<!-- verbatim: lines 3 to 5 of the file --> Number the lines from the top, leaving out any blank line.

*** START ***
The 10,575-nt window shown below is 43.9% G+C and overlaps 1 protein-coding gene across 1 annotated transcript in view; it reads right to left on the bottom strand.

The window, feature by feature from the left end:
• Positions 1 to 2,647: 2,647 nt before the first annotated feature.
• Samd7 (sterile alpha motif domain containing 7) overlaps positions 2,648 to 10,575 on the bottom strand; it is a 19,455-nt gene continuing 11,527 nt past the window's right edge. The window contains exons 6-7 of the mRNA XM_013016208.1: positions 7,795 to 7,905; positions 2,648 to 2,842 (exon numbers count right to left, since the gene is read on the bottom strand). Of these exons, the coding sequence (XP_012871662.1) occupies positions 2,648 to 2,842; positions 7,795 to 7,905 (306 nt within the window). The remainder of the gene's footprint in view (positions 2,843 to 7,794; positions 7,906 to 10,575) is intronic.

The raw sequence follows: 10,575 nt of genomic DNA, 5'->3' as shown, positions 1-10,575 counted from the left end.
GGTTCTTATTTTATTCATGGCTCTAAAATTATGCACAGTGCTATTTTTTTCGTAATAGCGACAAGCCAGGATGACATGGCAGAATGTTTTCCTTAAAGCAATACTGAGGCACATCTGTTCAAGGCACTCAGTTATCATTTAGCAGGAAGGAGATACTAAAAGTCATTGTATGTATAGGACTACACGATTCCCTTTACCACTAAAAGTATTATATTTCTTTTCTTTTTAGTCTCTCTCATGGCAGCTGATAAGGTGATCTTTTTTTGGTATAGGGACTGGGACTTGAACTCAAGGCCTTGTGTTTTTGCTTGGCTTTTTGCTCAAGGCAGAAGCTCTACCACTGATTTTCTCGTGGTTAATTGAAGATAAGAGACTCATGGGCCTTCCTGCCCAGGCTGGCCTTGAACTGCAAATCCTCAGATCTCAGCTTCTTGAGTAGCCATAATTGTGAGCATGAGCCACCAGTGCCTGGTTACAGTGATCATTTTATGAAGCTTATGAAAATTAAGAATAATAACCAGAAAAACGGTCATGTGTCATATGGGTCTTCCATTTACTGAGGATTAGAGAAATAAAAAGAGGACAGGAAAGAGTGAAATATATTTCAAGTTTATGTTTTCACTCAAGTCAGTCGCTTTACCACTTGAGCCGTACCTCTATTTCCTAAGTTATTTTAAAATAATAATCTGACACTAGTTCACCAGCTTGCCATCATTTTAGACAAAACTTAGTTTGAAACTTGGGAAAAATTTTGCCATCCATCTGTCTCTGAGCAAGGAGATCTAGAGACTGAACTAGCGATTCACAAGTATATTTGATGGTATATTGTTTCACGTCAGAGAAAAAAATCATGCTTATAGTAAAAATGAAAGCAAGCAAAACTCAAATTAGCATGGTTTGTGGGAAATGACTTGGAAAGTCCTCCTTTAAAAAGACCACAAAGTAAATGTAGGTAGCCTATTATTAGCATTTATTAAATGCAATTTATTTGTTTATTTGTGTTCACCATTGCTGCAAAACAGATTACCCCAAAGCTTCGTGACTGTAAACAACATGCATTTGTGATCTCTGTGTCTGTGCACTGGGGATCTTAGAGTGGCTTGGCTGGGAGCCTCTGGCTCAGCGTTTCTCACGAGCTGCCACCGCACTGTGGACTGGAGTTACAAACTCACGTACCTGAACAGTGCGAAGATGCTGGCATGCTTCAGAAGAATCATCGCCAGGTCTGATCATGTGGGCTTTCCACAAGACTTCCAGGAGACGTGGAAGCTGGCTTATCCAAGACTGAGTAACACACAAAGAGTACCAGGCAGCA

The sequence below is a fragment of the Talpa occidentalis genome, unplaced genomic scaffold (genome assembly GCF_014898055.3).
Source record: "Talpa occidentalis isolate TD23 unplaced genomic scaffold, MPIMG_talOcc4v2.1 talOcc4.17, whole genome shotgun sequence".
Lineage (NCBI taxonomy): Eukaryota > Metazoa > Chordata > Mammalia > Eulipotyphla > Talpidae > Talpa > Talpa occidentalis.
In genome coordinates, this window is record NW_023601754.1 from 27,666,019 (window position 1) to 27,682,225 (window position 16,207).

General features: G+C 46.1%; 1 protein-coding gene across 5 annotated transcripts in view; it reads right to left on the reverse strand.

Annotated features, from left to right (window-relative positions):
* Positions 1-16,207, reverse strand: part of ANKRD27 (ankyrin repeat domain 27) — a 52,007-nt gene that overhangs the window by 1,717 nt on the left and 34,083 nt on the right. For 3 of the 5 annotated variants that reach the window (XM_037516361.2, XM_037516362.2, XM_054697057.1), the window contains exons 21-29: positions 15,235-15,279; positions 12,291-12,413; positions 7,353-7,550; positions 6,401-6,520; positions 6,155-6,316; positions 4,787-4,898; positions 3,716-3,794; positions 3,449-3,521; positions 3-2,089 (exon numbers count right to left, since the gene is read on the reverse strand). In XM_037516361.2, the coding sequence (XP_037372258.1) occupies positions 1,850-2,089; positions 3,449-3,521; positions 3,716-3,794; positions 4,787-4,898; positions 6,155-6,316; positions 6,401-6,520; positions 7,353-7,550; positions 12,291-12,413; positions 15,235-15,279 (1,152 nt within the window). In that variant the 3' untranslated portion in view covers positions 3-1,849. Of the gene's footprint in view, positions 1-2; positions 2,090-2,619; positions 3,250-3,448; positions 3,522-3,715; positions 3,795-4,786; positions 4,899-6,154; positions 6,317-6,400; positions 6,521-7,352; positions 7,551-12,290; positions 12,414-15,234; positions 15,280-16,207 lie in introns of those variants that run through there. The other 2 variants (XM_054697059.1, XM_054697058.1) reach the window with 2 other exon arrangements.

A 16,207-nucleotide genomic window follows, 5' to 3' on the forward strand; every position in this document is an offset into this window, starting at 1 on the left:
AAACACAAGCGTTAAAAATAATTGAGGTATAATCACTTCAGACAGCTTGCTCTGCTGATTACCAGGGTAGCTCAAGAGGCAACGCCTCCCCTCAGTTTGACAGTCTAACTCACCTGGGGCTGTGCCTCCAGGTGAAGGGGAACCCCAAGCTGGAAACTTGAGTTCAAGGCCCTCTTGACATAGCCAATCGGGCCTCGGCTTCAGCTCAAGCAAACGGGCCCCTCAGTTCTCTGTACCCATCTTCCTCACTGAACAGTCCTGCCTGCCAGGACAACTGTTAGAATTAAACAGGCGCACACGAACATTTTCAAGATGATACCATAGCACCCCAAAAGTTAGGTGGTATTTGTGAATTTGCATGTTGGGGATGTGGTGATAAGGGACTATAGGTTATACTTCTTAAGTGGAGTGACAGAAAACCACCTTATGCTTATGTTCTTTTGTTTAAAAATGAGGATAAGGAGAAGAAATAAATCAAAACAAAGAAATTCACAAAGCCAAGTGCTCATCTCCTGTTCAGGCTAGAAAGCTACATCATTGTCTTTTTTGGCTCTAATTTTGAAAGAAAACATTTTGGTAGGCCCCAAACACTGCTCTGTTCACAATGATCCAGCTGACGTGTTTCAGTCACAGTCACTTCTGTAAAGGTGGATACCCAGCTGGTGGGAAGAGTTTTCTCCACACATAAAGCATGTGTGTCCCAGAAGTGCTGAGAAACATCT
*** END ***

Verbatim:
• Positions 1 to 2,647: 2,647 nt before the first annotated feature.
• Samd7 (sterile alpha motif domain containing 7) overlaps positions 2,648 to 10,575 on the bottom strand; it is a 19,455-nt gene continuing 11,527 nt past the window's right edge. The window contains exons 6-7 of the mRNA XM_013016208.1: positions 7,795 to 7,905; positions 2,648 to 2,842 (exon numbers count right to left, since the gene is read on the bottom strand). Of these exons, the coding sequence (XP_012871662.1) occupies positions 2,648 to 2,842; positions 7,795 to 7,905 (306 nt within the window). The remainder of the gene's footprint in view (positions 2,843 to 7,794; positions 7,906 to 10,575) is intronic.

The raw sequence follows: 10,575 nt of genomic DNA, 5'->3' as shown, positions 1-10,575 counted from the left end.